The comparisons show that improved social mobility and better equality of opportunity is indeed possible, with lessons from the most equitable education systems highlighting the importance of starting early, so that children, particularly those from disadvantaged backgrounds, acquire solid foundations, including cognitive, social and emotional skills, and a sustained habit of learning which will carry them through life.

Towards this, investment in teachers is needed to develop capacity in understanding individual students’ needs and tailor their learning strategies accordingly. However, while 94% of teachers across the OECD countries participating in the OECD Teaching and Learning International Survey (TALIS) reported having participated in continuous professional development activities over the past 12 months, only around 20% reported participating in training about teaching in a multicultural or multilingual settings, with significant cross-country variation.

Technological innovation has implications for education changing the demand for knowledge and skills, but it is also transforming the education sector itself. During the pandemic, we have seen some of the downsides, from student screen fatigue and adaptation stress, to the risk of those without access to adequate tools for remote learning falling behind. But we have also seen how technology can make learning more granular, more adaptive and more interactive for students. It can help teachers better understand how different students learn differently and it can assist education systems better match resources to needs. Here, the knowledge and confidence that teachers have in utilising technology and integrating it into education is essential.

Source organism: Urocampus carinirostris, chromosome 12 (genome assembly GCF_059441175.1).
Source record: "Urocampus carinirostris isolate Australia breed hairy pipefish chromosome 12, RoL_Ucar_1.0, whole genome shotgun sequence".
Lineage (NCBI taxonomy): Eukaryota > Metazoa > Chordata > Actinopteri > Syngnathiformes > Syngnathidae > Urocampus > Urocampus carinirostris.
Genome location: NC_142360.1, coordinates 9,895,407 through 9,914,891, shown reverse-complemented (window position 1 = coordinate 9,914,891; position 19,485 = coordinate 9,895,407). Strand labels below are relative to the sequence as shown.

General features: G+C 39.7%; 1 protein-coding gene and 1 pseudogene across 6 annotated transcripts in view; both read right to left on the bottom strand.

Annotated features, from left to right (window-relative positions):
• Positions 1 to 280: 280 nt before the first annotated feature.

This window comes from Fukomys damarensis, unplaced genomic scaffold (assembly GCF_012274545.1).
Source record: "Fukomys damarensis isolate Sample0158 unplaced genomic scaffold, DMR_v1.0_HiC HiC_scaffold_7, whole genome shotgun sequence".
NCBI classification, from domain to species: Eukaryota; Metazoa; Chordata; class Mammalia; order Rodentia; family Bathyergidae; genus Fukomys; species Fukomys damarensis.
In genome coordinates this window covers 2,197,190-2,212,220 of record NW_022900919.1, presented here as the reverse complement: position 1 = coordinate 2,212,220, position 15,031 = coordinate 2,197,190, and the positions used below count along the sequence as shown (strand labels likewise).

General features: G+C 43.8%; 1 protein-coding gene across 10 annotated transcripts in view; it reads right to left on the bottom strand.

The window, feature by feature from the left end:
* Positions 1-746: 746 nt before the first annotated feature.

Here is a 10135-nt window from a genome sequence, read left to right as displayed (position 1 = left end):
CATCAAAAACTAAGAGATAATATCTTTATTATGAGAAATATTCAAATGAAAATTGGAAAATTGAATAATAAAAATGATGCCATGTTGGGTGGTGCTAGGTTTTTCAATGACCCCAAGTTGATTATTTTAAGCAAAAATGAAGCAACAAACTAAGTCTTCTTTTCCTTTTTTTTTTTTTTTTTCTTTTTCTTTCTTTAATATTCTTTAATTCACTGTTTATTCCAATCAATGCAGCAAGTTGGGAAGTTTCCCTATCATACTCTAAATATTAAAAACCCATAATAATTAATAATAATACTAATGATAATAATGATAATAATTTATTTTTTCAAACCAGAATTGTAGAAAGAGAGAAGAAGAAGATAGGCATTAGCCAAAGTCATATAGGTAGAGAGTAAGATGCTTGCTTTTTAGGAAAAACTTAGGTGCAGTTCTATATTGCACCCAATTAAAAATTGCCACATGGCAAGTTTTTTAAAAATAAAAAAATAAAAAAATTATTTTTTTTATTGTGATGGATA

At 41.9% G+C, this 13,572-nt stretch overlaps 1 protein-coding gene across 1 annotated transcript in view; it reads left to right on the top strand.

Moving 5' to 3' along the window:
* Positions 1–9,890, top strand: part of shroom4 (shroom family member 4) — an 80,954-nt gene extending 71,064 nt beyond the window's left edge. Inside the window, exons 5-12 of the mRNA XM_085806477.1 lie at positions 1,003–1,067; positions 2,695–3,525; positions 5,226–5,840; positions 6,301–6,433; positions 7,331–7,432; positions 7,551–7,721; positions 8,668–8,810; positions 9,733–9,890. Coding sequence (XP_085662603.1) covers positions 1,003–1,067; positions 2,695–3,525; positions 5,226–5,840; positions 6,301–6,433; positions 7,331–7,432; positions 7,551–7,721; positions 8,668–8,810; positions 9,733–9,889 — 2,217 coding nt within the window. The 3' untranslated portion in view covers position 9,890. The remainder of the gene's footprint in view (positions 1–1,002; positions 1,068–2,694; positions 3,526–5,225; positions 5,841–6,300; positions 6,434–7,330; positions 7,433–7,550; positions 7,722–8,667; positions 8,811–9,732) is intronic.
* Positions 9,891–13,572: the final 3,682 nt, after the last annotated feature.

Finally, we know that preparing students for lifelong learning to up-skill and re-skill as adults is key to ensuring they are resilient to mega trends and external shocks. Yet, on average across OECD countries, participation in adult learning by low-skilled individuals is a staggering 40 percentage points below that of high-skilled adults. Older adults are 25 percent less likely to train than 25-34 year-olds. So in addition to starting early, educators need to work more closely with other government sectors and business to help promote flexible pathways in and out of education that evolve alongside labour market demands.

As we navigate through the immediate and longer-term effects of the pandemic, the continued globalisation and digitalisation of our economies, the OECD will continue the essential work of rigorous evidence-based analysis and policy innovation to help address education and skills needs.

We all benefit when we all grow and prosper.


Mathias Cormann

Secretary-General, OECD